Why is it so hard to come up with a big idea and a way to test it? What if you could choose any idea in any system, then plan an experiment unlimited by funds or manpower? What is your best idea? What are the most important questions in evolutionary biology? What new tools or approaches might help you solve one of them? How important it is to learn to think carefully before picking up a pipette or a butterfly net, or buying a plane ticket? Could you work with an international team to get to a brilliant project?
What questions to ask is so neglected in our teaching and learning. We learn concepts and tools, facts and history. But how do we learn to cut the newest edge? Obviously you need to know the field, its history, and the promise of new techniques, but you also need to learn to be creative. This perhaps more than anything is learned by doing. Perhaps no one does it better than the brilliant course offered to early graduate students from around the world in Guarda Switzerland by Sebastian Bonhoeffer and Dieter Ebert, along with a changing cast of visiting professors.
Imagine brainstorming with a group of four or five other students high in a high Alpine village. The other students come from universities in nine countries with even more nationalities among them. English is the language they use. How will group dynamics work? Can you come up with a better project in a group than you could alone? I hope so, but at the very least, science is all about convincing others of the adequacy of your approach and the importance of your methods.
This course has some unique elements. Teams of four or five work all week on their project. They turn in written versions three times, Tuesday at 11, Thursday at 4, and at the end, Friday at 2. At the last time they also give a talk on their project. They get written and oral comments from the 4 faculty members on the first two written drafts. We expect their responses to these to impact and improve the final approach.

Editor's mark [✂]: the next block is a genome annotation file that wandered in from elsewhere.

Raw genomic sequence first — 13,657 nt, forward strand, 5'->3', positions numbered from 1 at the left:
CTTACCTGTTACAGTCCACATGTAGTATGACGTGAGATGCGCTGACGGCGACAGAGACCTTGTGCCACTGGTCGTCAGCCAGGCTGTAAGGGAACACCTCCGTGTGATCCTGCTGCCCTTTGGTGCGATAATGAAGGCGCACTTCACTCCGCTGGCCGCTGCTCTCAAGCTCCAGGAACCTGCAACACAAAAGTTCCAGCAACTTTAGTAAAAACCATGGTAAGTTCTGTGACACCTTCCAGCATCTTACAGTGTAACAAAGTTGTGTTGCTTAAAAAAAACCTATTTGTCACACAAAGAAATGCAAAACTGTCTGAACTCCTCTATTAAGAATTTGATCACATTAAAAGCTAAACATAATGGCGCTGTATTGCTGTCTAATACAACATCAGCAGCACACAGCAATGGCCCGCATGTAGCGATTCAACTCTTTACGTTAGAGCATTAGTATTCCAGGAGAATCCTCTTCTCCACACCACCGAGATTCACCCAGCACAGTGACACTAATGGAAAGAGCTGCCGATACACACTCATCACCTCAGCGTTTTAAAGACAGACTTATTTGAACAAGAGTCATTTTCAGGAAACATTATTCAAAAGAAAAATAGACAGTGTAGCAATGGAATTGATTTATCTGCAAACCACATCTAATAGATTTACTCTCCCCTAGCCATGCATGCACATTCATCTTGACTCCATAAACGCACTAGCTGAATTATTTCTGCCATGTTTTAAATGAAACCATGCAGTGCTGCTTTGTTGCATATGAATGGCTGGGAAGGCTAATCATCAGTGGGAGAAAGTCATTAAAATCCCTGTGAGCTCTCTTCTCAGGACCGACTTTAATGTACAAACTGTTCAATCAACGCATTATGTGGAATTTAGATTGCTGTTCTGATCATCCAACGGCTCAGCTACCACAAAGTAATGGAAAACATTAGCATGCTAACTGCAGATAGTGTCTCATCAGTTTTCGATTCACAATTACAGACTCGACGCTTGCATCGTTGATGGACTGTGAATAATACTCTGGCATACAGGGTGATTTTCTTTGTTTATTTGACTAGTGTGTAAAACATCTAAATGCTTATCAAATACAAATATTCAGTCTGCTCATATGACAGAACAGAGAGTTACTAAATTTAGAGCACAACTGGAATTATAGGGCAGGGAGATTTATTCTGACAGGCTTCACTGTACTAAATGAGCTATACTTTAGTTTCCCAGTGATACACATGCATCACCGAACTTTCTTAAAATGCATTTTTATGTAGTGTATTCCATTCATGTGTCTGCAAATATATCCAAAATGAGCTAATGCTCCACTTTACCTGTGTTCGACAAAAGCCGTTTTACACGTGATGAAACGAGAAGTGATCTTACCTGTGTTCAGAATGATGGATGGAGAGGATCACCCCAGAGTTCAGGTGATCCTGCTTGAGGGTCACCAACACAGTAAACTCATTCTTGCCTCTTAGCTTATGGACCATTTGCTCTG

But more than these written stages are daily personal visits by the faculty where they can ask any questions, or we can interject as they discuss on their own. Imagine brainstorming with your own group of young grad students interspersed with these expert visits, resources for any question, though of course there is nothing to say the experts will agree with each other.
Oh, did I mention this is literature free work, with the internet not allowed. What can you do just thinking hard and talking, not getting canalized into other people’s ideas, as Dieter would say.
Interactions are not only formal. The students live and cook in four different houses in groups separate from their project groups. We mixed them in all possible ways, gender, nationality, background, university. The groups also invited a faculty member for dinner each night.
Besides interacting with the students, the faculty gave armchair talks, beginning with their academic history, then moving to describing some of their research without any visual aids.
Though the faculty talks were at 9pm, we somehow found the energy to go to the private bar a hotelier opened just for us on an honor system, Parsepan.
I hope the students have learned to love science, to have an appreciation for the intricacies of designing experiments that answer interesting questions. I hope they didn’t get too frustrated with their most recalcitrant team members, and that overall they have a whole international community for their next decades of research, and feel it all began in Guarda, thanks to Sebastian Bonhoeffer and Dieter Ebert, and to the visionary Steve Stearns who started the course decades ago. With this course I hope this group can convince Sebastian that their proposals are both interesting and feasible.